After racing Algarve Bike Challenge last year it was an easy decision to return to this event which was taking place for a 5th year. The host town of Tavira is a great place to visit and the residents welcome the race with open arms. The organisation is of the highest quality – excellent website, slick registration, precision course marking, marshals at every junction, amazing trails. The weather is sunny and hot… oh wait, no perhaps not always… but most of the time. You are by the sea which means gelato is close by. There’s UCI points and prizes on offer to attract top riders. Do I need to carry on?
Arriving in the small traditional city of Tavira riders can choose from 1 of 3 official event hotels, Vila Galé Tavira, Vila Galé Albacora or Cabanas Park Resort. All 4 star hotels are well suited to hold the 800 participants plus family, friends and team staff. A 24h bike park, bike service station and massage area are available in each hotel.
Algarve Bike Challenge is a pair’s event over 3 days with a prologue and 2 marathon stages. Pairs racing can be brilliant but you are only as strong as your partner. I’ve ridden with possibly the best pair’s partner in the world but sometimes things don’t work out. When you or your partner get ill there’s nothing you can do. Here I was racing with fellow Brit Tom Bell, we’d raced together successfully at a different stage race last year so I was confident that we could perform well and after finishing 5th overall here last year I was confident we could at least match this result.
The race venue including all starts and finishes, bike wash and bike park is located right in city centre. A pasta party after all stages was hosted by the ancient fish market. A perfect place to host an epic challenge as the Algarve Bike Challenge! Tavira is arguably the Algarve’s prettiest town with its authentic Portuguese charm.
The opening stage takes place on Friday night around the city streets traversing cobbles, steps, steep climbs, café chairs, etc. It’s only 2.5kms and about 5 minutes long, we agreed it wasn’t worth breaking our new Simplon bikes or ourselves so if we lost a few seconds in the prologue it was ok because there was 2 big marathon stages to follow. We did as planned, not losing much time and had a blast racing through the dark cobbled streets with our Exposure lights.
Onto day 2 and a huge storm hits Algarve. Torrential rain and gale force winds overnight and in the morning the organiser was forced to change the course and move the start time back from 9.30 till 11.30. Right choice as by 11.30 the sun is back out. The course changes meant the organiser could divert around some of the river crossings which was fortunate as the water was running down the mountains pretty fast! Off the start Tom was immediately hitting the red line but the lead group was disappearing, something was wrong, we were going backwards quicker than we were going forwards. Tom was on his limit, I was cruising. This shouldn’t be happening. Tom had picked up an illness somewhere, maybe whilst traveling and with energy levels low were weren’t going to win this race. Once I’d got over the initial disappointment I actually quite enjoyed the stage taking in the views and riding some fun trails in the sun. Tomorrow was a new day, another opportunity.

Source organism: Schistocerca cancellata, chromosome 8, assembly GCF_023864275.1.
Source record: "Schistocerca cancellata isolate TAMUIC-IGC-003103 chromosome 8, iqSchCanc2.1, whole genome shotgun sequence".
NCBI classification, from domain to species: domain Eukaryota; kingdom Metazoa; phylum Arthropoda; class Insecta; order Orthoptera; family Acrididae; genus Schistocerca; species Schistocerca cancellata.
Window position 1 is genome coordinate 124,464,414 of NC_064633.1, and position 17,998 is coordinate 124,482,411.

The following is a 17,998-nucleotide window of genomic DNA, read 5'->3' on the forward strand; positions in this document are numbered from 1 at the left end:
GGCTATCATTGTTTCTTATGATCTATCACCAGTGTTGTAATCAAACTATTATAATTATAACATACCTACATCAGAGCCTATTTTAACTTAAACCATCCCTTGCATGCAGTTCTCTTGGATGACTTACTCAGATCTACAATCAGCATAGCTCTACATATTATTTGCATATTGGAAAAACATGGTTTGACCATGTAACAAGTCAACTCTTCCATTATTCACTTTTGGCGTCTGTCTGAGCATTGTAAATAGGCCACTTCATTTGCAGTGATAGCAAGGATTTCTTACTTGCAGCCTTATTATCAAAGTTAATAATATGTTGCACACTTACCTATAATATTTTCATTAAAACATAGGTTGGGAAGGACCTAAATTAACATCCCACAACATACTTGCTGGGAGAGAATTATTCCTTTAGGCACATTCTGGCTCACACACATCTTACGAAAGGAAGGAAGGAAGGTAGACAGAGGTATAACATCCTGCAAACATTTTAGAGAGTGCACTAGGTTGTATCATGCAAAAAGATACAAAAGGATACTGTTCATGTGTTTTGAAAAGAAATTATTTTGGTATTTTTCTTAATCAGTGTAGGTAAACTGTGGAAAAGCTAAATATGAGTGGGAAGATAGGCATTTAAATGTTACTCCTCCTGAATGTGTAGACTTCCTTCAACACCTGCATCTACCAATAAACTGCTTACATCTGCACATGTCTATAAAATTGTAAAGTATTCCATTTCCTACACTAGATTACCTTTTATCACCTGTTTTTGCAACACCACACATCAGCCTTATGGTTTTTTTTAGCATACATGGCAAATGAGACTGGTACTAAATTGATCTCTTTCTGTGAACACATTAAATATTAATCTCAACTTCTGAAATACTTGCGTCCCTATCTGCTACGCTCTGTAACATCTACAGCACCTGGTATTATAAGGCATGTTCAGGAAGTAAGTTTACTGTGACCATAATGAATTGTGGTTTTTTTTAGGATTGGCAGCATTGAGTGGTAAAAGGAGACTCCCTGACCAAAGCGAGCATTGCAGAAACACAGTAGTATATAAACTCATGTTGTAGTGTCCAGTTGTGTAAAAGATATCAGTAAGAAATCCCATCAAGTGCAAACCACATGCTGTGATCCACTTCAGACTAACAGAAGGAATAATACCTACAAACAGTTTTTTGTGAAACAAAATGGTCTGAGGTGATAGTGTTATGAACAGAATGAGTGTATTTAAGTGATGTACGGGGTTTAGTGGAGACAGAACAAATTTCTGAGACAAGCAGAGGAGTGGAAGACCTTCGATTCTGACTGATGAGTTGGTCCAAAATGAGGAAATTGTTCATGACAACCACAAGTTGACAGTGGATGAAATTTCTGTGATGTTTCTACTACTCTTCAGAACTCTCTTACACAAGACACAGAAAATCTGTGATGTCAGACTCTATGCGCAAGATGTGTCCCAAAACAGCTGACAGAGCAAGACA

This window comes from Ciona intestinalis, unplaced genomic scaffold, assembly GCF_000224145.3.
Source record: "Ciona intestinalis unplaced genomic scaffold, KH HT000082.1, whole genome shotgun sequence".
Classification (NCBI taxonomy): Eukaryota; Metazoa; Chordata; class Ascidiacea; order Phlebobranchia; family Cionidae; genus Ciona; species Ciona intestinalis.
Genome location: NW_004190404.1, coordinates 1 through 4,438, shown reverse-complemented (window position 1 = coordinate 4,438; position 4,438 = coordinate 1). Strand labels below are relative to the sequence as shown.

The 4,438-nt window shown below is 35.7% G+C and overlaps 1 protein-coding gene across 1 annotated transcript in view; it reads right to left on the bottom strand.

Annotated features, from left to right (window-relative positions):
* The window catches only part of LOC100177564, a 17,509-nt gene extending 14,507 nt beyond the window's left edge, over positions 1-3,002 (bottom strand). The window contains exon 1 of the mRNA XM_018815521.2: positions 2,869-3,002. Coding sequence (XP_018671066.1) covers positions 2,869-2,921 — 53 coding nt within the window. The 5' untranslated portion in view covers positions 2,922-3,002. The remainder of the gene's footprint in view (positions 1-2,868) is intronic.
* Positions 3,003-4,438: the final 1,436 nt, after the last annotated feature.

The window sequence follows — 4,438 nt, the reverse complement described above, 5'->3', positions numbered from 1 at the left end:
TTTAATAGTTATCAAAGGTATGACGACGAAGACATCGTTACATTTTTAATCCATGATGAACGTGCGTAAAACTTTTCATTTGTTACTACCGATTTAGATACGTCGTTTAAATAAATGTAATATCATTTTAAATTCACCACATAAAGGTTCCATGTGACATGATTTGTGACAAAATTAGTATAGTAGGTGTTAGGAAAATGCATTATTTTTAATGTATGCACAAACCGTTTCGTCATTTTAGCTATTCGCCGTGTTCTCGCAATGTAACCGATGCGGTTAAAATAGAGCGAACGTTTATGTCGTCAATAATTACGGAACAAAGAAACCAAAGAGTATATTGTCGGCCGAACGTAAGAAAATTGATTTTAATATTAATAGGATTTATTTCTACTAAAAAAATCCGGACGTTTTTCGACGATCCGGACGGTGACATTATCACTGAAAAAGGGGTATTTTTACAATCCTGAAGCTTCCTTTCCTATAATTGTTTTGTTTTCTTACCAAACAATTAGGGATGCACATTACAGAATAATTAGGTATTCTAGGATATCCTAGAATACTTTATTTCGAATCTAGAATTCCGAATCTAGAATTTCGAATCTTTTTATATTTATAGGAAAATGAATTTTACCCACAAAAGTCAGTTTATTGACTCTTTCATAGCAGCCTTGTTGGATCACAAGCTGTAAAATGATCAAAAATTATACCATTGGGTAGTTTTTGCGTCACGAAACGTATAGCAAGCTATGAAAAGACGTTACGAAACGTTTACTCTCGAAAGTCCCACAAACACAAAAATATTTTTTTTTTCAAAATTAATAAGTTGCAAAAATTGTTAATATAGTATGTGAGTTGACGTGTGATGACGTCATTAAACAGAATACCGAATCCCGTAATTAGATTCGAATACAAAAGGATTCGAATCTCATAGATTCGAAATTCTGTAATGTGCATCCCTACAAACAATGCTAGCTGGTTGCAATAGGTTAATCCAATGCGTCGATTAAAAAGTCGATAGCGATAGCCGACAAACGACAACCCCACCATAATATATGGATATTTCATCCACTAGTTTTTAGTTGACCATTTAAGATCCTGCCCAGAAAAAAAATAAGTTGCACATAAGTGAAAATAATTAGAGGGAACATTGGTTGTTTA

Tom was feeling a bit better the morning of stage 3, we agreed we’d go his pace and hope we could salvage a reasonable result. We started steady, approximately 20th UCI team by the first or second feed and I thought Tom would then be able to light the afterburners and we could storm our way up the through the field in the final half of the stage. Sadly it wasn’t to be, his body was never going to recover.
At the front of the race Frans Claus and Joris Massaer had a 2 second lead going into the final stage over Team Texpa Simplon. Whilst it was the Team Habitat of Kevin Panhuyzen and Frank Beemer who took the final stage it was Claus and Massaer who took the overall. Frans has had a strong start to the year and continued his run of form winning Algarve Bike Challenge. “During the last stage we enjoyed the trails a lot, which are embedded in the beautiful wild nature of the Algarve. With a fast first stage and steady second stage we could keep our yellow leader jersey. Before the start we didn’t expect to win so of course we are both very satisfied with this great UCI victory.”
Panhuyzen and Beemer finished 2nd overall, with Wolfgang Kreen and Joao Moreira for Team Irbal/LoveTiles/Kaiser in 3rd.
In the Women UCI category Celina Carpinteiro and Susana Alonso weren’t strong enough to hold the attack from Anne Tauber and Lisa Mitterbauer who won the final stage win and the overall victory. Carpinteiro and Alonso finished 2nd overall and in 3rd place was Charlotte Davies and Merce Pacios.
So our race didn’t work out but I still had a great time. It was a good few days training and a nice way to test the new bikes and equipment. I now go back into a big block of training before the next couple of races in early April.
The Algarve Bike Challenge is a special event in a truly amazing place and an event I’d recommended to anyone. After the final stage finish I actually headed back out for some bonus miles on the road, 2 hours later I was back at the hotel with a big smile on my face, I love this place.